Online Backups – Live Mesh and Skydrive


Live Mesh and Skydrive are both offerings from Microsoft.  If you have a hotmail, msn, or live e-mail account, then you already have a Skydrive account as well.  If you have a live space, you do too (for those who don’t use Microsoft’s e-mail but do use Live Spaces).  Also, if you have a domain at Office Live, you have a Skydrive account associated to that.

At first glance, plus from reading the entries in the Skydrive Developers Blog, I have to say that it’s more of a share your files and pictures with your friends site, then an online backup solution.  Most of the features are geared towards making sure that your Live Spaces friends can find the files you’ve uploaded (and you can find out when they upload files).  Although you do have a “Private folder” and you have 25 GB of space, I wouldn’t be too quick to classify this as an online backup solution.

Plus with Skydrive, you must manually select and upload the individual files.  This is definitely not something that would make for a good backup (as most people don’t want to take the time to backup their files now).  If Microsoft opens the API, and someone creates a backup client, then I could see Skydrive taking off.  Especially with 25GB free storage.

As it stands right now, I wouldn’t feel comfortable in backing up any confidential data to Skydrive (and I have a feeling that even the Microsoft team would question the sanity of anyone that would).

How about Live Mesh though?  It’s supposed to be Microsoft’s entry into the “Cloud”.  But is it?  And is it worth it?  LIve Mesh appears to be similar to DropBox—in that it will allow you to synch your files from one PC or Mac to another device that’s capable of running the software.  It can be another PC or Mac, or some portable devices.

You simply install the software on your computer, right click on the folders that you want to synch, and choose the “Synch to Live Mesh” option.  On the other computers, you sign into Live Mesh, and choose the folders that you want to synch to that computer, and select the option “Synch with this computer.”  After you’ve installed the Live Mesh software of course.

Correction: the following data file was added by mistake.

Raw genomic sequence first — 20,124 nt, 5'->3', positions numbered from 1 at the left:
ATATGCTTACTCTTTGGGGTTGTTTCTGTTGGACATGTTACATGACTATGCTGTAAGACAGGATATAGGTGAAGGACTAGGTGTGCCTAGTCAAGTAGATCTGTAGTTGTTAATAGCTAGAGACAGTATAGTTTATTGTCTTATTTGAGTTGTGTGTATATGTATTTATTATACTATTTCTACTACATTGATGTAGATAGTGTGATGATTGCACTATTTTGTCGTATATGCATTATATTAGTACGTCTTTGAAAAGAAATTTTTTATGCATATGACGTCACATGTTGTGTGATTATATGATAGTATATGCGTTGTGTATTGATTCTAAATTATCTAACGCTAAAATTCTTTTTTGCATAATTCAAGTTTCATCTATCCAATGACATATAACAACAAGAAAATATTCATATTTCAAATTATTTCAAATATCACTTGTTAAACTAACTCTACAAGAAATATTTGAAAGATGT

If you have a folder or folders that you want to share, you can do that as well.  Simply click on Members on the folder’s options (inside of Mesh) and enter the person'(s) e-mail address.  You are able to send posts through Mesh to the people who are sharing a folder, and if they are on your Windows Live Messenger contact list, you can open a chat window from Mesh.

If you’re away from your computers, you can access your Mesh and do some limited things through Internet Explorer.  You can manage your folders, and even upload files from the computer you’re on into a folder and vice vesa (even if it’s not part of your mesh).  You are also able to connect to the computer remotely from other computers—even computers which aren’t in your Mesh.

Of the two, I have to say that Live Mesh is the closest thing to an online backup solution.  It’s on par with Dropbox—rather than Mozy and iDrive.  You do get 5GB of free space with Live Mesh (where Dropbox, Mozy, and iDrive only give you 2 GB).  I would say that a combination of Skydrive’s space, and Live Mesh’s features would be awesome.

If you’re looking for an online backup solution, I’d suggest one of the other options.  But if you’re looking for a synchronization system, Live Mesh may be a good choice (and a reasonable excuse for an online backup system).

Next time, I’ll look at Amazon S3. I don’t have an Amazon S3 account, and probably won’t have one for the review.  However, I will do my best to review it and one of the clients that are available to help you work with it.

Have a great day:)
Patrick.

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